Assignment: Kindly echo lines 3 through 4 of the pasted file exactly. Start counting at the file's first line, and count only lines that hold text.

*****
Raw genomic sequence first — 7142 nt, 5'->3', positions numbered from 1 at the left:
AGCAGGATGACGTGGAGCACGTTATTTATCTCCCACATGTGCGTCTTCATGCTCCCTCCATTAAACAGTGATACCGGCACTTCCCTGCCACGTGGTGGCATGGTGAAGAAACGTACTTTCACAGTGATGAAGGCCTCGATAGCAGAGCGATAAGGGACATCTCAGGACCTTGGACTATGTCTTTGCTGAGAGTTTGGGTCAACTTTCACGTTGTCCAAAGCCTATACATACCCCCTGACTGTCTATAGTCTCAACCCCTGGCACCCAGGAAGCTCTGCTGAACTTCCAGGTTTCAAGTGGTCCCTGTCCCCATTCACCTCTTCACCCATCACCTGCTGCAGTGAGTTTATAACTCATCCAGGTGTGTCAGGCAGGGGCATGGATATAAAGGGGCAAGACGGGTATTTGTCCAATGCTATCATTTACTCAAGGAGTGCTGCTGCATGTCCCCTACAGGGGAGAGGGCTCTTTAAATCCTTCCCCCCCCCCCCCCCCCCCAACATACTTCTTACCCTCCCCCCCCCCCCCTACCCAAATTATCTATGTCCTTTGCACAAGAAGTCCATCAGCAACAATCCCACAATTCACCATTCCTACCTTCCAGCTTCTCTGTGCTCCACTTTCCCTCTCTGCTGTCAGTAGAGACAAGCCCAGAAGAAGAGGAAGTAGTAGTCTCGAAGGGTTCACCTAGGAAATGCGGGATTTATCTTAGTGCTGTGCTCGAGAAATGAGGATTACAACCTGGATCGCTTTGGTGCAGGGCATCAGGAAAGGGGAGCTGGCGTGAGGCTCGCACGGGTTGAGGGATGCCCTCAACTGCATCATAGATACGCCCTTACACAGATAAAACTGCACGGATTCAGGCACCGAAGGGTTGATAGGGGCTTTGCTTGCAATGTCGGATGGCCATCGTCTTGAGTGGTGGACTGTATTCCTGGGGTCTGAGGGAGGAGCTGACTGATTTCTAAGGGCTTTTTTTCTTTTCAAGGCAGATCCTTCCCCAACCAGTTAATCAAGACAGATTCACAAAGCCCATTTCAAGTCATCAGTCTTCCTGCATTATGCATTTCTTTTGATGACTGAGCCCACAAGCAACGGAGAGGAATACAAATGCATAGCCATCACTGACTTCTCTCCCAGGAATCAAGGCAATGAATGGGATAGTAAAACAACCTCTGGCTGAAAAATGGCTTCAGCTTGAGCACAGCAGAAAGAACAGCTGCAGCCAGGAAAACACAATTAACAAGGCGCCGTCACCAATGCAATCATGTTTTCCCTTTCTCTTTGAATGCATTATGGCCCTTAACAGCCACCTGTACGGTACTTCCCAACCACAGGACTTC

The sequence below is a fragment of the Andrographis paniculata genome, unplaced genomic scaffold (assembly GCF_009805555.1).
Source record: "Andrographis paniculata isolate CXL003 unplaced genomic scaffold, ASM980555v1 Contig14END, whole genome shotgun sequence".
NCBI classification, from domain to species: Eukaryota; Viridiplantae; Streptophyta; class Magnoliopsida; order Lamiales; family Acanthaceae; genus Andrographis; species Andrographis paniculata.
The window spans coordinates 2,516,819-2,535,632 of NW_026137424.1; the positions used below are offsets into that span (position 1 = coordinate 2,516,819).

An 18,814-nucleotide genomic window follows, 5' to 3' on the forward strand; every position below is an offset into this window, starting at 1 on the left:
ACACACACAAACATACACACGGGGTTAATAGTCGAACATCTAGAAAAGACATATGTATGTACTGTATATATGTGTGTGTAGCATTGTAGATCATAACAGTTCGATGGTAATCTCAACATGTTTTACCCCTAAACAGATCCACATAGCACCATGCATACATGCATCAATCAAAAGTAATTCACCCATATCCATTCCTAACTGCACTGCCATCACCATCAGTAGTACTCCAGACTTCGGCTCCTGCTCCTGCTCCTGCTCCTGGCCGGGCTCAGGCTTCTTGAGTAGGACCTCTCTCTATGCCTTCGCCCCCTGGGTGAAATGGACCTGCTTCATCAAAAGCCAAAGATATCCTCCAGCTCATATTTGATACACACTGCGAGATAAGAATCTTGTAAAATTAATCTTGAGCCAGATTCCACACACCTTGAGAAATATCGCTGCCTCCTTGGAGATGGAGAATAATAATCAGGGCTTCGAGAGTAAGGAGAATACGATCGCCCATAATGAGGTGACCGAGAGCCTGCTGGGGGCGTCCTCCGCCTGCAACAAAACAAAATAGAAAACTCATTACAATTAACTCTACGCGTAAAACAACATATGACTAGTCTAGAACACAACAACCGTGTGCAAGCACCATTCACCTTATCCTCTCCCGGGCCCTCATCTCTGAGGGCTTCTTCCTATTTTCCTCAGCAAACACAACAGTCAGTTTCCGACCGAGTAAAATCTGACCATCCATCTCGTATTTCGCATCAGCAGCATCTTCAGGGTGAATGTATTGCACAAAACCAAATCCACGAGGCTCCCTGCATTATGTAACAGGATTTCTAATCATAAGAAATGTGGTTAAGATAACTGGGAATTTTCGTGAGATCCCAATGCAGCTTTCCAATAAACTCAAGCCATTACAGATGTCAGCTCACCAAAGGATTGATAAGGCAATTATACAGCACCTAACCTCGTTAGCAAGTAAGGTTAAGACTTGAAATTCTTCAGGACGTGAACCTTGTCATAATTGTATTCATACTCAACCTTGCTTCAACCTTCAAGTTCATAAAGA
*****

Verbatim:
The sequence below is a fragment of the Andrographis paniculata genome, unplaced genomic scaffold (assembly GCF_009805555.1).
Source record: "Andrographis paniculata isolate CXL003 unplaced genomic scaffold, ASM980555v1 Contig14END, whole genome shotgun sequence".